Beyond that, all 50 states, and beyond, are distributing the very currency that our Constitution prohibited from ever being created and distributed in the first place.

Therefore, our entire monetary system is not only being regulated by an un-Constitutional agency, that can not be audited, but the states are, unknowingly, or complicitly, allowing this currency to be distributed! However, as we have seen in Article 1, Section 10, the states are not allowed, Constitutionally, to coin their own money – which doesn’t leave the individual states with very many options.

At some point, the very thing that our founders learned, and warned us against, with regards to fiat money, is the very thing that could be leading The United States, today, into another horrible – financial crisis.

God help us ALL!

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7 thoughts on “Is The United States Currency Counterfeit?

  1. markross Post author

    Here is an excellent interview with Congressman Ron Paul, and Judge Andrew Napolitano, on The Federal Reserve, monetary policies, and what our founders envisioned:

    Reply
  2. Foxwood

    I am in 100% agreement with this article. It is what the founding fathers called for. It is unconstitutional for Congress to give the power to coin/print money to a bank.

    They knew what problems would come of printing paper, and here we are.

    The Fed printing money as they need is their way of taking money out of our bank accounts and Progressives have no critical thinking to figure this out.

    Reply
  3. markross Post author

    In 2009, Congressman Ron Paul introduced Bill H.R.4248, in Congress, which would allow for the competition of sound currency within The United States. And, below, Congressman Paul discusses H.R.4248, and the cause of many of our financial problems, on the floor of The House of Representatives:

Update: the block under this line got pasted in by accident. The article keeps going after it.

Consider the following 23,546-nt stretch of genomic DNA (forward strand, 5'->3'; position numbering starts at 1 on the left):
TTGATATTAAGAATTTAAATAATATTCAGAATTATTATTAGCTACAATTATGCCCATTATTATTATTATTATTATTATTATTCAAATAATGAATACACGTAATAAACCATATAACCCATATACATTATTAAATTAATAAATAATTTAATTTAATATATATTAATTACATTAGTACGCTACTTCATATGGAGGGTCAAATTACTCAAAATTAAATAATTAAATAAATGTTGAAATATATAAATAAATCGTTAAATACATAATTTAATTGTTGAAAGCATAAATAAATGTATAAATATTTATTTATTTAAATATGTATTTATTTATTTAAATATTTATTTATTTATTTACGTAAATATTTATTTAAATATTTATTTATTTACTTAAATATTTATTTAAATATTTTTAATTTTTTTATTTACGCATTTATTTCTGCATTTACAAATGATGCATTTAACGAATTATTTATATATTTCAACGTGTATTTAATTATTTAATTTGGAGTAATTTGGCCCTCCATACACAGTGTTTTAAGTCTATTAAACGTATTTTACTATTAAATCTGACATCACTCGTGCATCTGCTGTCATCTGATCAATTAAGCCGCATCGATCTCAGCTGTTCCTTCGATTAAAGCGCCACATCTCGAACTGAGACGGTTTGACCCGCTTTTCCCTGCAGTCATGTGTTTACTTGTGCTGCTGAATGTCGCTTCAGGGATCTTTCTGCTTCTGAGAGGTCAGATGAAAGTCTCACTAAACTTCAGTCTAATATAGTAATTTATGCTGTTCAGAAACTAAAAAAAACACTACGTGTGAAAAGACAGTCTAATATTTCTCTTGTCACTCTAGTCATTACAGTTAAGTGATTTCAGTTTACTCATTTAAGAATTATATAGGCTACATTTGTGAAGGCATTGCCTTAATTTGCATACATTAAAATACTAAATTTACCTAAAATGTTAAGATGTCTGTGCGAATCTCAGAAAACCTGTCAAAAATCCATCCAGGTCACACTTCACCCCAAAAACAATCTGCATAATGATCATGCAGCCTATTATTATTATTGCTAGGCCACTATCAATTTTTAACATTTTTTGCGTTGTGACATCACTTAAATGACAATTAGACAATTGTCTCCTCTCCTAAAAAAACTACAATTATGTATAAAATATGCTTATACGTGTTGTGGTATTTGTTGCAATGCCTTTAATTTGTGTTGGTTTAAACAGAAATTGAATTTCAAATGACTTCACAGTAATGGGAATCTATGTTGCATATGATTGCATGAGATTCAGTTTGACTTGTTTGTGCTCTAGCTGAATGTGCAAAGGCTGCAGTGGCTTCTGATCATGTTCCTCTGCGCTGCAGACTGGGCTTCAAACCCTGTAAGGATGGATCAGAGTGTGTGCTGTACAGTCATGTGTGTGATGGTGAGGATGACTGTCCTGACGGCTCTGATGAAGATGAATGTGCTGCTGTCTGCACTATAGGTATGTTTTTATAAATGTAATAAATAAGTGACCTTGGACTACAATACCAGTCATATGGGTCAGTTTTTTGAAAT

Reply
  4. Foxwood

    DIDN’T PRINT ENOUGH MONEY FAST ENOUGH?!?!?! WTH!

    Sounds like Paul cares more about fixing the problem, than keeping his power. That is how it should be.

    Reply
  5. markross Post author

    “If the American people ever allow private banks to control the issuance of their currencies, first by inflation and then by deflation, the banks and corporations that will grow up around them will deprive the people of all their prosperity until their children will wake up homeless on the continent their fathers conquered.” – Thomas Jefferson

    Reply
  6. markross Post author

    “The chief duty of the National Government in connection with the currency of the country is to coin money and declare its value. Grave doubts have been entertained whether Congress is authorized by the Constitution to make any form of paper money legal tender. The present issue of United States notes has been sustained by the necessities of war; but such paper should depend for its value and currency upon its convenience in use and its prompt redemption in coin at the will of the holder, and not upon its compulsory circulation. These notes are not money, but promises to pay money. If the holders demand it, the promise should be kept.” – James A. Garfield (Inaugural Address)

    Reply